Category Archives: Commonwealth Essay (Queen’s Essay)

‘Peace’ by Roha Khan


Peace, for me, is waking up to a bright morning because I had a good night’s sleep: not because I hear angry voices coming from my parents’ room. It takes away the feeling that you have, when you wake up to a new day− the feeling that today will be better than yesterday. It eventually gets extremely exhausting: hiding your head under the covers, closing your eyes tightly, with your hands clamped on your ears; you tell yourself that everything will be all right but something deep inside tells you that this is how life is.

Peace, for me, is making through one day, without actually quarrelling with my brothers. We are all hot tempered, and a witty remark, a hint of sarcasm in the voice will send us flying in an argument. We will all flush and my mother’s heart rate will accelerate drastically.

Peace means that I can actually walk into the school I have been going to for the last fourteen years without first having to go through metal detectors, or have my bag checked for explosives or drugs. I mean why I would want to destroy my own school− that has literally seen all phases of my life− why would I want to kill my own friends who have stood by me throw thick and thin. Nevertheless, these days, it seems that no one can be trusted, as conditions have not been that peaceful lately.

Peace, for me, is stopping at a traffic signal without having innocent, little, children knocking on the windows, begging for money. Peace is not when children have to sell pens and books: it is when they can pick up their pens and write with them. The children’s place is not on the streets in rags− it is dressed up in a proper uniform, with a bag on their shoulder and attending school.

Peace is parents educating their daughters just as they educate their sons. It is when girls get their basic rights like consent in marriage, right of inheriting property, and the right to get a pay equal to their male counter parts. Peace is women not only hoping for a better future but also, can actually go out and work to make all their dreams come true. Peace is seeing daughters as a blessing and not a burden.

Peace is actually, when I have a sense of security: when I do not fear or doubt a stranger. It is when I can trust another human being: that he will not attempt to end my life; that he will not steal what I hold dearest. It is looking at an abandoned bag, at an isolated corner, and not fear that it will blow me to pieces.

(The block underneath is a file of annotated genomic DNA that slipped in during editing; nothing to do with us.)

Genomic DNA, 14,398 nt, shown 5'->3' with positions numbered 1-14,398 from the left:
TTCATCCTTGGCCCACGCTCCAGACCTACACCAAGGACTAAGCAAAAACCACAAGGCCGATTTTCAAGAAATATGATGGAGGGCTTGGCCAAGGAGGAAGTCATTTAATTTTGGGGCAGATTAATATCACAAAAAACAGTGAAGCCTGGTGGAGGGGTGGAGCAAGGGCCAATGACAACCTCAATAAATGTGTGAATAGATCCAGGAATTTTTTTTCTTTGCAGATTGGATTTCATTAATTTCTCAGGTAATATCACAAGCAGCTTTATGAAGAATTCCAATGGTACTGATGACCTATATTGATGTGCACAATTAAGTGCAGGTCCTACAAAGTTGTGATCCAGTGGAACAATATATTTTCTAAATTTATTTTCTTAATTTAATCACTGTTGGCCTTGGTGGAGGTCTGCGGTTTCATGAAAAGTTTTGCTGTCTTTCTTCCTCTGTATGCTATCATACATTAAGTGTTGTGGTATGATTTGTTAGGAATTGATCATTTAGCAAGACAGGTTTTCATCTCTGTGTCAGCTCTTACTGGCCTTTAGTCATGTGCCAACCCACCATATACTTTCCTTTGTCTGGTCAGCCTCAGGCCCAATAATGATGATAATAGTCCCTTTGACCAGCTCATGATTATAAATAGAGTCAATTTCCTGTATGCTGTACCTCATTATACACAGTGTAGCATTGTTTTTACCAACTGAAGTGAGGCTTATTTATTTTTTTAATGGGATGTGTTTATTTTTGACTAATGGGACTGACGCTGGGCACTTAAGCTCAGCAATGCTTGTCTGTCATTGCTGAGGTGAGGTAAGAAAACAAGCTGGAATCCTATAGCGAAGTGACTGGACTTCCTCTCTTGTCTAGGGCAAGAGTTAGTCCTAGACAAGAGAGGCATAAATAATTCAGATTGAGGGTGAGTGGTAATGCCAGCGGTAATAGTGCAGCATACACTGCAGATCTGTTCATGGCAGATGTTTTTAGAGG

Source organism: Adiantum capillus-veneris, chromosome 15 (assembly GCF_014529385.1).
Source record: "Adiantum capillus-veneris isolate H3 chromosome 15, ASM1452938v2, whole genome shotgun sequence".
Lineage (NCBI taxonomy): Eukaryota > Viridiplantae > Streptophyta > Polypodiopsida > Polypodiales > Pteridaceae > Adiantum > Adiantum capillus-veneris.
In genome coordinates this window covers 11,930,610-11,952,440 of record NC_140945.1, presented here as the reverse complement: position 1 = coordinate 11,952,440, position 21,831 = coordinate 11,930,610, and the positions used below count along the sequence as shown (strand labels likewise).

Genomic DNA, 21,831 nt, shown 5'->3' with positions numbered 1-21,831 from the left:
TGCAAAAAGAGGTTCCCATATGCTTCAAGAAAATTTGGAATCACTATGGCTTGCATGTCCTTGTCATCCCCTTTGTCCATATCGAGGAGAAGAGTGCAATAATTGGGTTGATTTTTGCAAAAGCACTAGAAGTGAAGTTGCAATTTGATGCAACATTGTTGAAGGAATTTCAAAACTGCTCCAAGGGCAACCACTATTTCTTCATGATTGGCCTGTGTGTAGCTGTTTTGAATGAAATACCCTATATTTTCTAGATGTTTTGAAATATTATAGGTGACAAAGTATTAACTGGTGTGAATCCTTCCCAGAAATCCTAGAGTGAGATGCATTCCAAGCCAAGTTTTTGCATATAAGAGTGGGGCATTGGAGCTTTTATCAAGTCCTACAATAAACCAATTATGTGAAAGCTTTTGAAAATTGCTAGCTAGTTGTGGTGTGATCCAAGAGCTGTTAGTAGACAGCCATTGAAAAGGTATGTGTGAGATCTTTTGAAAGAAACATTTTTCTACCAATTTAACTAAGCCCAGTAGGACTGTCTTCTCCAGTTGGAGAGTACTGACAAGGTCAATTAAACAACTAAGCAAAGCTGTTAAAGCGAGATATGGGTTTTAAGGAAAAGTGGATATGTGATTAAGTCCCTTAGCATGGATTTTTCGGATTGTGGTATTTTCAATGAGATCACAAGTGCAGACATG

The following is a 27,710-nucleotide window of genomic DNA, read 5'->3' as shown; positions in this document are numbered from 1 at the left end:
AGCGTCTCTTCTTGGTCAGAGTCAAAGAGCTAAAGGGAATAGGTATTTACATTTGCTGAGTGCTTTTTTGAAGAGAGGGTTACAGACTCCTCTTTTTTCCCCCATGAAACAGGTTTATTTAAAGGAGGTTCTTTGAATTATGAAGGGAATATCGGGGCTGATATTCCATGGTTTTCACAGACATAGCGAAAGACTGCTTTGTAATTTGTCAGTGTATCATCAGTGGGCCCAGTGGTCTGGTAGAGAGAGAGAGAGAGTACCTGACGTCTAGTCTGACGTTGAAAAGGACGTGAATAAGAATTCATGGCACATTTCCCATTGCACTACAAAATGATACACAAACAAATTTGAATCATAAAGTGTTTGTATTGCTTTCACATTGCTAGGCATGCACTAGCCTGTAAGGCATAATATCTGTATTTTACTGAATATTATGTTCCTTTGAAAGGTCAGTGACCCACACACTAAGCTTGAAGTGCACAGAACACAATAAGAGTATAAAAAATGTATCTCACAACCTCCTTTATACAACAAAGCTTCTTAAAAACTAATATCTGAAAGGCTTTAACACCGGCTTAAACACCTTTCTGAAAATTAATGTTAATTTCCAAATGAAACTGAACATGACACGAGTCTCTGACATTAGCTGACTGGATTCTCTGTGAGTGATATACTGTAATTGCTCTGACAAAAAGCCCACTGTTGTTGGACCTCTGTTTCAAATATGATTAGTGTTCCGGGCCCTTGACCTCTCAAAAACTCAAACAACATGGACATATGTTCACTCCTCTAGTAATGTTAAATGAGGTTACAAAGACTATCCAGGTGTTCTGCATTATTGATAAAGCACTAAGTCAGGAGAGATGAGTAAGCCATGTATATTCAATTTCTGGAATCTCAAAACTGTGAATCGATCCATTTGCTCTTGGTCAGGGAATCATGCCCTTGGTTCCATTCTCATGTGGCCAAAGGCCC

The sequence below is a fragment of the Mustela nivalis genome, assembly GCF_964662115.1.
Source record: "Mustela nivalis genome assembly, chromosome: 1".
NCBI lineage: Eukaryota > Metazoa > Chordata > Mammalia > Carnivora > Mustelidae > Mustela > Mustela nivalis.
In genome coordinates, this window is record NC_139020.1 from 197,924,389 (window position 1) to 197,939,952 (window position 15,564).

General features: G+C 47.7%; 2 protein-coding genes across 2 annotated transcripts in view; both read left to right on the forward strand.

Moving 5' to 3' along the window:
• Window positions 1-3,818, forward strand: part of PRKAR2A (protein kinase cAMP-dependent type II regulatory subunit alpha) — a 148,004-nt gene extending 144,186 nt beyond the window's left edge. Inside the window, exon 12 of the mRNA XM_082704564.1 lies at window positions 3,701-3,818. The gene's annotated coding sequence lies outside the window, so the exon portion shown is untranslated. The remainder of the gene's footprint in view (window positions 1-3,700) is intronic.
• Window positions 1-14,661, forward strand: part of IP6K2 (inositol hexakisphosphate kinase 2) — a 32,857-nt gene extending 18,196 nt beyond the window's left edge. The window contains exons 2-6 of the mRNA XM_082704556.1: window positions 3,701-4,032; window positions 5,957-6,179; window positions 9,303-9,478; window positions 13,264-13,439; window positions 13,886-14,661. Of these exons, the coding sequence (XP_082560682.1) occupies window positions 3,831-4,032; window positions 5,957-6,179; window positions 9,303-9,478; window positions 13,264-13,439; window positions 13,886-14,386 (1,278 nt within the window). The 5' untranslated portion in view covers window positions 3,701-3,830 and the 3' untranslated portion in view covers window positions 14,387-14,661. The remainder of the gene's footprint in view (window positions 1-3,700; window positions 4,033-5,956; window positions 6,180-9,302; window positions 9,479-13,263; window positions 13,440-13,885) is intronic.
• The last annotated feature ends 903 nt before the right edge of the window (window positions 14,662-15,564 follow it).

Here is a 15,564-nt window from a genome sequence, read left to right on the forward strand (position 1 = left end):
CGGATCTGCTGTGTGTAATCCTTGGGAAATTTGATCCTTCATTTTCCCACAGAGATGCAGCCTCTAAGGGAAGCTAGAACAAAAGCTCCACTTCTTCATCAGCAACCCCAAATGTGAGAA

Peace is a day passing without disturbing images on the television, saying PG, and showing worrying terrorist attack sites, poor, weak and innocent people beaten into a pulp, and such distressing aspects of our society.

Peace means no news on the television that tells the story of a wife mercilessly assaulted by her pitiless husband; a ruthless wife maliciously murdering her husband; ungrateful children sending their elderly parents to old-age homes; penniless parents leaving their starving infants near dustbins. It leaves me with a lump in my throat and I soon become depressed.

Peace, for me, is when the politicians of my country will actually stop pointing fingers at each other but find the fault in themselves and then work on eradicating it. It is easy to see the error in other people’s ways, but it is extremely challenging to stand in front of the mirror after wronging an innocent and looking at your reflection−, I honestly do not understand how they manage it.

Peace, for me, is when someone will not judge me for anyone else’s wrong doing− just because a Pakistani robbed someone in the middle of the pacific does not mean that I am a burglar; a bearded man causing a bomb blast somewhere does not make me a terrorist. You can hold me responsible for my own wrongdoing, but blaming me for something that is far from my control is not what I call justice: and without justice, you can never hope for peace.